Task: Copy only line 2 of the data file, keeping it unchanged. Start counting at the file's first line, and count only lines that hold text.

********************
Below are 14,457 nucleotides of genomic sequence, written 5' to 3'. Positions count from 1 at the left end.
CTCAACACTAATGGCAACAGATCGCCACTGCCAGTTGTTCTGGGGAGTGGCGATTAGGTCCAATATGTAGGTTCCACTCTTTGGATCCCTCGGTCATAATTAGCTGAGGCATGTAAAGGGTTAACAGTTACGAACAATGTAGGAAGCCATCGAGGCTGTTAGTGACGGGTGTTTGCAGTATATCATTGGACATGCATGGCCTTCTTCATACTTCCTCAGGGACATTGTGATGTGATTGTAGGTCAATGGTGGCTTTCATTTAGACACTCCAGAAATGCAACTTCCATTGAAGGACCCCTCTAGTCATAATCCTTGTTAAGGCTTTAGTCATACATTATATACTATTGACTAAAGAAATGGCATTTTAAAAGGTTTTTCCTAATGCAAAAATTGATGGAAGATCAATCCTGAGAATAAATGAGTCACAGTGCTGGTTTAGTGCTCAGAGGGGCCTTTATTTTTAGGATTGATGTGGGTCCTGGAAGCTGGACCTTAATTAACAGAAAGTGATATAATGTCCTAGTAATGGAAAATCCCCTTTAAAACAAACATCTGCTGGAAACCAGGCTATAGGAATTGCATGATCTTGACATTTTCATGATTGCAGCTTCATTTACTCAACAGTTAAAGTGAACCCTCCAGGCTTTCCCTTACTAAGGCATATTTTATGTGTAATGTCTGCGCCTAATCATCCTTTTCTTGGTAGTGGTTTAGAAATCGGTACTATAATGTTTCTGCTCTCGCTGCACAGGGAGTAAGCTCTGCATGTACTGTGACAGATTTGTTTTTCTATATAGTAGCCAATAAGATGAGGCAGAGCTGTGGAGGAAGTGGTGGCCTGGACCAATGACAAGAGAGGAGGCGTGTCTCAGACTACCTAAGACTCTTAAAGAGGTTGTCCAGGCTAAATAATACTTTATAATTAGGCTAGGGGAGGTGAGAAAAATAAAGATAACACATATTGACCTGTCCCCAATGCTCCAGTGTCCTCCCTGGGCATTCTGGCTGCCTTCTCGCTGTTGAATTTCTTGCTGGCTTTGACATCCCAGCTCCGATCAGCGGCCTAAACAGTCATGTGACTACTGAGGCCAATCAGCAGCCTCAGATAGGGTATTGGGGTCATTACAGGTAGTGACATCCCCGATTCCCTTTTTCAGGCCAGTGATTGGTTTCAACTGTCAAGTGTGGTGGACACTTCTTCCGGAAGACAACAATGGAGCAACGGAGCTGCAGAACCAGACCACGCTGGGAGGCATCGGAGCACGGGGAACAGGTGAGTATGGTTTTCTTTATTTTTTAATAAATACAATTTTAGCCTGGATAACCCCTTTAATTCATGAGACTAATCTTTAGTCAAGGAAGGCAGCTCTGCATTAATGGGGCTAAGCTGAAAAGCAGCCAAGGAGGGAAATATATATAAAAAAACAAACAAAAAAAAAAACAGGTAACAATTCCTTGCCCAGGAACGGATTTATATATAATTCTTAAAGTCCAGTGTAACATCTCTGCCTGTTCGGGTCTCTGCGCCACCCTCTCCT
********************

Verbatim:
CTCAACACTAATGGCAACAGATCGCCACTGCCAGTTGTTCTGGGGAGTGGCGATTAGGTCCAATATGTAGGTTCCACTCTTTGGATCCCTCGGTCATAATTAGCTGAGGCATGTAAAGGGTTAACAGTTACGAACAATGTAGGAAGCCATCGAGGCTGTTAGTGACGGGTGTTTGCAGTATATCATTGGACATGCATGGCCTTCTTCATACTTCCTCAGGGACATTGTGATGTGATTGTAGGTCAATGGTGGCTTTCATTTAGACACTCCAGAAATGCAACTTCCATTGAAGGACCCCTCTAGTCATAATCCTTGTTAAGGCTTTAGTCATACATTATATACTATTGACTAAAGAAATGGCATTTTAAAAGGTTTTTCCTAATGCAAAAATTGATGGAAGATCAATCCTGAGAATAAATGAGTCACAGTGCTGGTTTAGTGCTCAGAGGGGCCTTTATTTTTAGGATTGATGTGGGTCCTGGAAGCTGGACCTTAATTAACAGAAAGTGATATAATGTCCTAGTAATGGAAAATCCCCTTTAAAACAAACATCTGCTGGAAACCAGGCTATAGGAATTGCATGATCTTGACATTTTCATGATTGCAGCTTCATTTACTCAACAGTTAAAGTGAACCCTCCAGGCTTTCCCTTACTAAGGCATATTTTATGTGTAATGTCTGCGCCTAATCATCCTTTTCTTGGTAGTGGTTTAGAAATCGGTACTATAATGTTTCTGCTCTCGCTGCACAGGGAGTAAGCTCTGCATGTACTGTGACAGATTTGTTTTTCTATATAGTAGCCAATAAGATGAGGCAGAGCTGTGGAGGAAGTGGTGGCCTGGACCAATGACAAGAGAGGAGGCGTGTCTCAGACTACCTAAGACTCTTAAAGAGGTTGTCCAGGCTAAATAATACTTTATAATTAGGCTAGGGGAGGTGAGAAAAATAAAGATAACACATATTGACCTGTCCCCAATGCTCCAGTGTCCTCCCTGGGCATTCTGGCTGCCTTCTCGCTGTTGAATTTCTTGCTGGCTTTGACATCCCAGCTCCGATCAGCGGCCTAAACAGTCATGTGACTACTGAGGCCAATCAGCAGCCTCAGATAGGGTATTGGGGTCATTACAGGTAGTGACATCCCCGATTCCCTTTTTCAGGCCAGTGATTGGTTTCAACTGTCAAGTGTGGTGGACACTTCTTCCGGAAGACAACAATGGAGCAACGGAGCTGCAGAACCAGACCACGCTGGGAGGCATCGGAGCACGGGGAACAGGTGAGTATGGTTTTCTTTATTTTTTAATAAATACAATTTTAGCCTGGATAACCCCTTTAATTCATGAGACTAATCTTTAGTCAAGGAAGGCAGCTCTGCATTAATGGGGCTAAGCTGAAAAGCAGCCAAGGAGGGAAATATATATAAAAAAACAAACAAAAAAAAAAACAGGTAACAATTCCTTGCCCAGGAACGGATTTATATATAATTCTTAAAGTCCAGTGTAACATCTCTGCCTGTTCGGGTCTCTGCGCCACCCTCTCCT